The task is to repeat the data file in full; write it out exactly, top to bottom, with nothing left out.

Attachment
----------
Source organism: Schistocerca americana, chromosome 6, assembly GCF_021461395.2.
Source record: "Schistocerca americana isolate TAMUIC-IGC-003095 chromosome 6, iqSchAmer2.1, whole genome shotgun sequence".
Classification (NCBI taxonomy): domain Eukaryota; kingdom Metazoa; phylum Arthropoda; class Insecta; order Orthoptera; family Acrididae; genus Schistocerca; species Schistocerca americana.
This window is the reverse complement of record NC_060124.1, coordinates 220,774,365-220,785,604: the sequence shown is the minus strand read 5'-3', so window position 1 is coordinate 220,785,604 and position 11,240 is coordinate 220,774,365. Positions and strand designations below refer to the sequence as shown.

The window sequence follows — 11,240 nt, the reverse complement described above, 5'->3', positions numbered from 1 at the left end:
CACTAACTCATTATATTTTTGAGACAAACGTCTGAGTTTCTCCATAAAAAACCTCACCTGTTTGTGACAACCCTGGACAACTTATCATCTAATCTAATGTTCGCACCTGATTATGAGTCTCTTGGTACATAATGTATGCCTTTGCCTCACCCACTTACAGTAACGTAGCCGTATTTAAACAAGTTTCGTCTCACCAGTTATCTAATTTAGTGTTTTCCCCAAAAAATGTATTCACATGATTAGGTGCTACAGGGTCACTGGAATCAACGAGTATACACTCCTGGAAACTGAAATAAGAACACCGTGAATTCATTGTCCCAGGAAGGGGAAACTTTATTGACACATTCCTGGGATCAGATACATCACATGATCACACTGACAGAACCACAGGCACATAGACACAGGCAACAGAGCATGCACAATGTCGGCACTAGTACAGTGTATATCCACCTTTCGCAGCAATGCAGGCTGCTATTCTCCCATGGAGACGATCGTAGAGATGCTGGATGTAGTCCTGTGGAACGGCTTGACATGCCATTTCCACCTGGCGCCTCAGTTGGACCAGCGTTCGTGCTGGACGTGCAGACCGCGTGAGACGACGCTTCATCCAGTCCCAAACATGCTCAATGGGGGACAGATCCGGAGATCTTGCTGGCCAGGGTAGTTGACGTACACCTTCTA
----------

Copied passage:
Source organism: Schistocerca americana, chromosome 6, assembly GCF_021461395.2.
Source record: "Schistocerca americana isolate TAMUIC-IGC-003095 chromosome 6, iqSchAmer2.1, whole genome shotgun sequence".
Classification (NCBI taxonomy): domain Eukaryota; kingdom Metazoa; phylum Arthropoda; class Insecta; order Orthoptera; family Acrididae; genus Schistocerca; species Schistocerca americana.
This window is the reverse complement of record NC_060124.1, coordinates 220,774,365-220,785,604: the sequence shown is the minus strand read 5'-3', so window position 1 is coordinate 220,785,604 and position 11,240 is coordinate 220,774,365. Positions and strand designations below refer to the sequence as shown.

The window sequence follows — 11,240 nt, the reverse complement described above, 5'->3', positions numbered from 1 at the left end:
CACTAACTCATTATATTTTTGAGACAAACGTCTGAGTTTCTCCATAAAAAACCTCACCTGTTTGTGACAACCCTGGACAACTTATCATCTAATCTAATGTTCGCACCTGATTATGAGTCTCTTGGTACATAATGTATGCCTTTGCCTCACCCACTTACAGTAACGTAGCCGTATTTAAACAAGTTTCGTCTCACCAGTTATCTAATTTAGTGTTTTCCCCAAAAAATGTATTCACATGATTAGGTGCTACAGGGTCACTGGAATCAACGAGTATACACTCCTGGAAACTGAAATAAGAACACCGTGAATTCATTGTCCCAGGAAGGGGAAACTTTATTGACACATTCCTGGGATCAGATACATCACATGATCACACTGACAGAACCACAGGCACATAGACACAGGCAACAGAGCATGCACAATGTCGGCACTAGTACAGTGTATATCCACCTTTCGCAGCAATGCAGGCTGCTATTCTCCCATGGAGACGATCGTAGAGATGCTGGATGTAGTCCTGTGGAACGGCTTGACATGCCATTTCCACCTGGCGCCTCAGTTGGACCAGCGTTCGTGCTGGACGTGCAGACCGCGTGAGACGACGCTTCATCCAGTCCCAAACATGCTCAATGGGGGACAGATCCGGAGATCTTGCTGGCCAGGGTAGTTGACGTACACCTTCTA